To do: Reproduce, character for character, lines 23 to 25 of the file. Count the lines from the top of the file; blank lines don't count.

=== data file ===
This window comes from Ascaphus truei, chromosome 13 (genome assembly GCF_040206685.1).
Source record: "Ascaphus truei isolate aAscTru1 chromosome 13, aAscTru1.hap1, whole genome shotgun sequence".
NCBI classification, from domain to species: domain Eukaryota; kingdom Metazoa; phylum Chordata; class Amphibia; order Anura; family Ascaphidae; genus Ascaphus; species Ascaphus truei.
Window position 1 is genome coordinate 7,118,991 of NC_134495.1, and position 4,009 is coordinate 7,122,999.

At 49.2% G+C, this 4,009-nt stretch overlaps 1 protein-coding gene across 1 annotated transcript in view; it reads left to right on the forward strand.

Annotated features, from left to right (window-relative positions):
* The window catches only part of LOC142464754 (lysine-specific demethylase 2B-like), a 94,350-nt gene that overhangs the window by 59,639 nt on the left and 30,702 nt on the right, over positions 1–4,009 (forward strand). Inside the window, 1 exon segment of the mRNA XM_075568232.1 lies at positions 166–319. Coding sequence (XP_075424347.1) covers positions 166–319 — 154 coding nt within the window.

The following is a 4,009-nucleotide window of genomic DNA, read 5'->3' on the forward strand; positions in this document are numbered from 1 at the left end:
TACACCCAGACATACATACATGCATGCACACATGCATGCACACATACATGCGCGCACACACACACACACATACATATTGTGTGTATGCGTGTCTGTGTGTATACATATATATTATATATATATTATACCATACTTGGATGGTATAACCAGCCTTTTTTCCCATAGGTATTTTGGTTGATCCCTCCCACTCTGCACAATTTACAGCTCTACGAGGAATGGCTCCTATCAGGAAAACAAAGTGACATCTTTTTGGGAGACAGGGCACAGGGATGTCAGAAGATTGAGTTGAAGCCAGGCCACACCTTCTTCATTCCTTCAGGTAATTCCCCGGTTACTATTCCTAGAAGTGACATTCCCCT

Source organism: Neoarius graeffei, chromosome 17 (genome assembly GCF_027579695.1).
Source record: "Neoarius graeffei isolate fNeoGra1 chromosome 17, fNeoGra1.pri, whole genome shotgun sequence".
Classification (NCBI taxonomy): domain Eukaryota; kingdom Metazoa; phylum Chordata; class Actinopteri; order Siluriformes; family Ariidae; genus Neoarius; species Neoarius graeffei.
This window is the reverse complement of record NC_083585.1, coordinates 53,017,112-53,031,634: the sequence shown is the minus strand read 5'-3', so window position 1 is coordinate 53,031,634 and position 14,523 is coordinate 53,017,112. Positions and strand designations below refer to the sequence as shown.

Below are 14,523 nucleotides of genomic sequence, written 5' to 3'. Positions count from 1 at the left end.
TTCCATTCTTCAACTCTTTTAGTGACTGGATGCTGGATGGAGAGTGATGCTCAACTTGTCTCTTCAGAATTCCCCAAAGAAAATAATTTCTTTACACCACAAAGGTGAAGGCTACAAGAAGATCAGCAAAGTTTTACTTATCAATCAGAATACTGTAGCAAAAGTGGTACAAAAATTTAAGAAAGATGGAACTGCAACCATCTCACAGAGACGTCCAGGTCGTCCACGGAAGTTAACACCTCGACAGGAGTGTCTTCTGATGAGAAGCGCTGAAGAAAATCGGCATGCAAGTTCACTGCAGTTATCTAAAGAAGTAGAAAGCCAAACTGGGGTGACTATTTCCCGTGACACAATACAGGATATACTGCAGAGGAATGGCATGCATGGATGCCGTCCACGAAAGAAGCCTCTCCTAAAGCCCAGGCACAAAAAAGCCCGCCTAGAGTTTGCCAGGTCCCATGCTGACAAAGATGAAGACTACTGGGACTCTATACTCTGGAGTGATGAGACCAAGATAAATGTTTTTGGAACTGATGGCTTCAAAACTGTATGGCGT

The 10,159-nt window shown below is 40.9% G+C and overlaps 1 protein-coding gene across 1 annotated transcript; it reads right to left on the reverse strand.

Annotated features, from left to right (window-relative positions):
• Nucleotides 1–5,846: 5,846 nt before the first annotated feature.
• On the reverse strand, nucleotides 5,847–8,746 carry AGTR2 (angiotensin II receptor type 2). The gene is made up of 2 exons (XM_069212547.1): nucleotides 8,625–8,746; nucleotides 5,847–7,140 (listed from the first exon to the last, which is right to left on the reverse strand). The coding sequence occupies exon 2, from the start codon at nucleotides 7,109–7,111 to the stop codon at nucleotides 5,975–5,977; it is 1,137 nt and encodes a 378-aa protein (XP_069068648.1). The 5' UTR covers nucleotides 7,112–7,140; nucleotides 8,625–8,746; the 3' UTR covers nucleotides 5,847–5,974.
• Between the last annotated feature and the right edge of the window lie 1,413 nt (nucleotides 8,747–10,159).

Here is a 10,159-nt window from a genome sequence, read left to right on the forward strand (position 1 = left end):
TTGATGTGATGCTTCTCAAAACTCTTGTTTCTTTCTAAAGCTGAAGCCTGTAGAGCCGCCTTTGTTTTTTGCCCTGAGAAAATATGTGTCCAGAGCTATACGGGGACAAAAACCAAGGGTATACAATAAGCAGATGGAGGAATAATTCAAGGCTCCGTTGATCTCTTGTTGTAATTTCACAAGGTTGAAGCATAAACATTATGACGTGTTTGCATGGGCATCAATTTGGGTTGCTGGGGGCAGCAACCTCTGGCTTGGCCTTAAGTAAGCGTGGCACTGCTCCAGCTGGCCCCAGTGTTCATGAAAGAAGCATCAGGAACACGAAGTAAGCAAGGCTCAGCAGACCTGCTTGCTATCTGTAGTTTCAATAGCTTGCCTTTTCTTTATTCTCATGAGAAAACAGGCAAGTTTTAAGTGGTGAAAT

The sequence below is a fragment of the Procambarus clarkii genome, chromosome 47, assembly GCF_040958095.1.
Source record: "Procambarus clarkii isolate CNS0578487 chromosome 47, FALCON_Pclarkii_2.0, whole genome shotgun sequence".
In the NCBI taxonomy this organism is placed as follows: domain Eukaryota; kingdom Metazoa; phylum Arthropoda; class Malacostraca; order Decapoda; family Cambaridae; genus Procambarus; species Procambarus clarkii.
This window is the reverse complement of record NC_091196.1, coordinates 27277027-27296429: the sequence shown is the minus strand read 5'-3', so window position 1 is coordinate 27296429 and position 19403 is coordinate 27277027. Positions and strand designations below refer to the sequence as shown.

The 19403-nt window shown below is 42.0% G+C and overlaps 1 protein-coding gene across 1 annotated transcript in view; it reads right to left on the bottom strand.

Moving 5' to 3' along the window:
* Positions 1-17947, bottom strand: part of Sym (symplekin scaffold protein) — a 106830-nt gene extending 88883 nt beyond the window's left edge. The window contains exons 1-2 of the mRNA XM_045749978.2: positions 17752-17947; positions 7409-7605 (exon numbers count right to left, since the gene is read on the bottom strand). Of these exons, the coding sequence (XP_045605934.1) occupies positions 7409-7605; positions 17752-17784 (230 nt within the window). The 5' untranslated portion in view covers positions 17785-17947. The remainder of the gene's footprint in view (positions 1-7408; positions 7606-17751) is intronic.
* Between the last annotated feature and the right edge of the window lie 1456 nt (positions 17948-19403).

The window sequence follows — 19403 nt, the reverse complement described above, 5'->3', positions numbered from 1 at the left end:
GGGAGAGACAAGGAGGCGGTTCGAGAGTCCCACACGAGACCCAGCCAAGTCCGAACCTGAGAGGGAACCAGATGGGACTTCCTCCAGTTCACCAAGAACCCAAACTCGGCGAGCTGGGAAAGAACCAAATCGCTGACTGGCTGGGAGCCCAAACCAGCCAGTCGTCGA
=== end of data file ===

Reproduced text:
The sequence below is a fragment of the Procambarus clarkii genome, chromosome 47, assembly GCF_040958095.1.
Source record: "Procambarus clarkii isolate CNS0578487 chromosome 47, FALCON_Pclarkii_2.0, whole genome shotgun sequence".
In the NCBI taxonomy this organism is placed as follows: domain Eukaryota; kingdom Metazoa; phylum Arthropoda; class Malacostraca; order Decapoda; family Cambaridae; genus Procambarus; species Procambarus clarkii.